The Son of God among the Sons of Men Part 5: Jesus and Nicodemus -- By: Everett F. Harrison
BSac 103:409 (Jan 46) p. 50
The Son of God among the Sons of Men
Part 5: Jesus and Nicodemus
V. Jesus and Nicodemus
The first group of disciples gathered around Jesus in a short time, as set forth in John 1, ripened for their call by the testimony of John the Baptist. A certain homogeneity belonged to them, for they were all Galileans, and for the most part were fishermen. But there would be specialization to the extent of disproportion if the Lord worked only among such men. One feels the fitness of the Savior’s gathering unto Himself individuals from many walks and ranks of society, for He is the Savior of the world. We accept the observation of the apostle Paul that not many wise after the flesh, not many mighty, not many noble, are called, but we look for a sprinkling of such in the following of Jesus, and are not disappointed. Nicodemus was of this sort.
John introduces us to him as a ruler of the Jews. That means that he was a member of the Sanhedrin, that venerable body of chief priests, elders and scribes which governed Israel. If he took his duties seriously, he would be deeply interested in any teacher or movement within the nation which promised to exert a wide influence. Perhaps he had actually visited the Jordan country as a member of the delegation sent from Jerusalem to inspect the work of the Baptist. He must have heard, in that case, John’s intimation that the Messiah was about to appear. If by any chance he tarried another day, he could have heard the great words about the Lamb of God. Be that as it may, the report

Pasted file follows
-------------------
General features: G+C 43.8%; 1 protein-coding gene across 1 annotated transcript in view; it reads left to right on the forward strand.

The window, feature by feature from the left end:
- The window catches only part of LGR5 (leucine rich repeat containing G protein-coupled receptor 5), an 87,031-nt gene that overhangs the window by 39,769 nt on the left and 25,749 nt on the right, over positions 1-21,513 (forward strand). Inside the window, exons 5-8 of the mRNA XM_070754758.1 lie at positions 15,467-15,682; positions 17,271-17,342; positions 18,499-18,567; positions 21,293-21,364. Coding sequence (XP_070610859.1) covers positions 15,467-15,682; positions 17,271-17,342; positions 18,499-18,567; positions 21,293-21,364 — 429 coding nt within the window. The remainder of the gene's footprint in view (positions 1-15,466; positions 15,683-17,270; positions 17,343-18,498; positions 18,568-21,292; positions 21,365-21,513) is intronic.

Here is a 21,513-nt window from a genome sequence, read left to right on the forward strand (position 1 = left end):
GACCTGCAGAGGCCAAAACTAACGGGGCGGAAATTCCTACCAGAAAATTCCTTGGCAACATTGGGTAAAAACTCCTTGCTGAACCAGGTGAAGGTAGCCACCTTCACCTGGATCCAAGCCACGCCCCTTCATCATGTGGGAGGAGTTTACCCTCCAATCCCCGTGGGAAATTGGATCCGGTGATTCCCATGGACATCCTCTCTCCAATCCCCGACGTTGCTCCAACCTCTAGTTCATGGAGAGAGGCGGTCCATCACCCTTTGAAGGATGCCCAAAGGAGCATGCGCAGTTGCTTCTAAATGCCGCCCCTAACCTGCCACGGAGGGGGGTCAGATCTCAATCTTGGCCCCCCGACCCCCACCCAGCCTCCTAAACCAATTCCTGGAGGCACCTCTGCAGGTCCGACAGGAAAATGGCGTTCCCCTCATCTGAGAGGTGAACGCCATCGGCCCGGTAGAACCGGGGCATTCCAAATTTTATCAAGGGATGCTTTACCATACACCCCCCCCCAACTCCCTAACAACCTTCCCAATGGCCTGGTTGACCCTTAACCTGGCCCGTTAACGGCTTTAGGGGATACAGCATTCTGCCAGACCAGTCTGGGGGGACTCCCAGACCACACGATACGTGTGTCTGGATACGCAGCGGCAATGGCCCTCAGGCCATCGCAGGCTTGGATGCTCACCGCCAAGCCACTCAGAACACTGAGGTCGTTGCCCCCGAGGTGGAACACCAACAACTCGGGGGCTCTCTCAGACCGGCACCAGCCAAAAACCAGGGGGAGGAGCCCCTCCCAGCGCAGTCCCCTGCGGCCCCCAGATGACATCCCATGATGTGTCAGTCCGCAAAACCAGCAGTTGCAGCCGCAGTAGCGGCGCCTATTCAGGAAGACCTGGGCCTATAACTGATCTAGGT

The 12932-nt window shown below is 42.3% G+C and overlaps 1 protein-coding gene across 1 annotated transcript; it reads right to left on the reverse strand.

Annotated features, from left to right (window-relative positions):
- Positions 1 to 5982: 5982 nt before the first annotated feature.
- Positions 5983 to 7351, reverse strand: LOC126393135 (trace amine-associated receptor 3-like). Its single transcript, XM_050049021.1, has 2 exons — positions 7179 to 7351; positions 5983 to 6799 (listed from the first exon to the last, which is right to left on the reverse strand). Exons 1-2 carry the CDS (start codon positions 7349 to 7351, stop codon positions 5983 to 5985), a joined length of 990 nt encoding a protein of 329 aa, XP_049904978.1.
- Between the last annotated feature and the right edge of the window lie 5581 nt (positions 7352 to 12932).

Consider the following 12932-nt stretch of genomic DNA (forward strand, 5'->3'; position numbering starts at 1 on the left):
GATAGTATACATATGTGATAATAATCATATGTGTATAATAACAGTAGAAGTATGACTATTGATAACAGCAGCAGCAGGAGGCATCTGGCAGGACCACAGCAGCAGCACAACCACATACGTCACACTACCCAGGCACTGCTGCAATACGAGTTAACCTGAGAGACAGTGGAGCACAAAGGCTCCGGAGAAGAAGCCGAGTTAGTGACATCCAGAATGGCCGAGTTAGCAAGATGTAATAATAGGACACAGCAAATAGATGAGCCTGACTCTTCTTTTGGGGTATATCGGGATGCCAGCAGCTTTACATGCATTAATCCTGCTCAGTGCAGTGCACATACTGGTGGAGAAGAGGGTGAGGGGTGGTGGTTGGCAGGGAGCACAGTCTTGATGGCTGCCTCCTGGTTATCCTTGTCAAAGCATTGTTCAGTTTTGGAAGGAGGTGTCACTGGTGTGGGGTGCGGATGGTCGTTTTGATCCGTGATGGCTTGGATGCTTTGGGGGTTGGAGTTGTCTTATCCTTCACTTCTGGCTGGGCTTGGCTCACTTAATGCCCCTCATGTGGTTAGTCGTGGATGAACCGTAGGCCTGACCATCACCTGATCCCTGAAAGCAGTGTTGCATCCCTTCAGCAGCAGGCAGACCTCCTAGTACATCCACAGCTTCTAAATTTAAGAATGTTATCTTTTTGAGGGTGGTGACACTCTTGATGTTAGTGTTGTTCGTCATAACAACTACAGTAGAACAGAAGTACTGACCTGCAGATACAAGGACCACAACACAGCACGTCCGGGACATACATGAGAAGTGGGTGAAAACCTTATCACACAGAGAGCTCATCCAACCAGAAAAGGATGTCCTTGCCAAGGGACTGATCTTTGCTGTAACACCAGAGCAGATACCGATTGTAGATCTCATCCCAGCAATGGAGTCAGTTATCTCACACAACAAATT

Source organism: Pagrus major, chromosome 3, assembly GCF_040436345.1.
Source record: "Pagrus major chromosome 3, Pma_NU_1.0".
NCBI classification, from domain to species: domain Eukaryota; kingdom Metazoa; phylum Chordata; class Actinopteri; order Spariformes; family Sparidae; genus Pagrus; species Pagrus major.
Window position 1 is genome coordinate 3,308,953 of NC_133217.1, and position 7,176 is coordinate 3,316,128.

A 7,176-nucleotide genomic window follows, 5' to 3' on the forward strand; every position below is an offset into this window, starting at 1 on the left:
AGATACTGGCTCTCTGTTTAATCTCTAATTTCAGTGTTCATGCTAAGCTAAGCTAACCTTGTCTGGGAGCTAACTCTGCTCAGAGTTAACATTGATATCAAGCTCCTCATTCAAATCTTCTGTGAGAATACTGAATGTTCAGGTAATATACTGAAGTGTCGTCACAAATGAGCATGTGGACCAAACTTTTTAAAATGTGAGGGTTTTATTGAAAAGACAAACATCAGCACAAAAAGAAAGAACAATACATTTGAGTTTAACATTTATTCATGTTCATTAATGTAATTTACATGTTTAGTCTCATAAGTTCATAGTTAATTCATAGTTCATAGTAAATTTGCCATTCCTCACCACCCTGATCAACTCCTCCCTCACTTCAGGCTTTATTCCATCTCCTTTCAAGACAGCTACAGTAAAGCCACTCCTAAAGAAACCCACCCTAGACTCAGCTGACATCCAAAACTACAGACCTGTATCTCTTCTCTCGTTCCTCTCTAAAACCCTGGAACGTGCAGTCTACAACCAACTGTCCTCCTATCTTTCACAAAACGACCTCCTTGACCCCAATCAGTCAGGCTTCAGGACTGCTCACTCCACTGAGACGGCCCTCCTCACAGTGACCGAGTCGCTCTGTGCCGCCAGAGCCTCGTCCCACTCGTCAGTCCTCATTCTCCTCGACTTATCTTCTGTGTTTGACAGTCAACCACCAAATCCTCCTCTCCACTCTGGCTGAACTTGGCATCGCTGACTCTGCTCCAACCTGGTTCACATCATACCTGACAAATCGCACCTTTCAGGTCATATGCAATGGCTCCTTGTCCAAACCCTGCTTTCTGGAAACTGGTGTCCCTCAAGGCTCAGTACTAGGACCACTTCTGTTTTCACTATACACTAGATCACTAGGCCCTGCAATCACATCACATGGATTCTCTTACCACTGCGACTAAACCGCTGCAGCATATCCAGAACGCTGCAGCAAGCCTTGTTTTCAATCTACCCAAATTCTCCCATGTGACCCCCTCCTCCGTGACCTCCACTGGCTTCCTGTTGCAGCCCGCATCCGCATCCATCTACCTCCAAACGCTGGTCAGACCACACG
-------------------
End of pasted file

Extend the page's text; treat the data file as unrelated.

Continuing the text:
BSac 103:409 (Jan 46) p. 51
of this preaching around the Jordan must have reached his ears when it was brought back to the Council. The tidings placed a heavy responsibility upon this leader of the people. There had been false Messianic movements before; this could be another. But it would not do to prejudge the case and be found in the opposition when the genuine Deliverer appeared.
For some time Nicodemus must have weighed the factors in the case as he understood them, desiring all the time some closer, more personal contact with this figure who was heralded as greater than John. His opportunity came when Jesus attended the passover feast at Jerusalem. But how disconcerting were the words and deeds of this man! Whatever Nicodemus may have felt in his own soul about the propriety of having sacrificial animals offered for sale in the temple precincts, with all the necessary appendages, it remained true that the Sanhedrin had sanctioned the practice. And behold, this stranger had dared to flaunt their authority. His words were equally revolutionary, for He talked about the destruction of the temple and of rearing it up again in thre...
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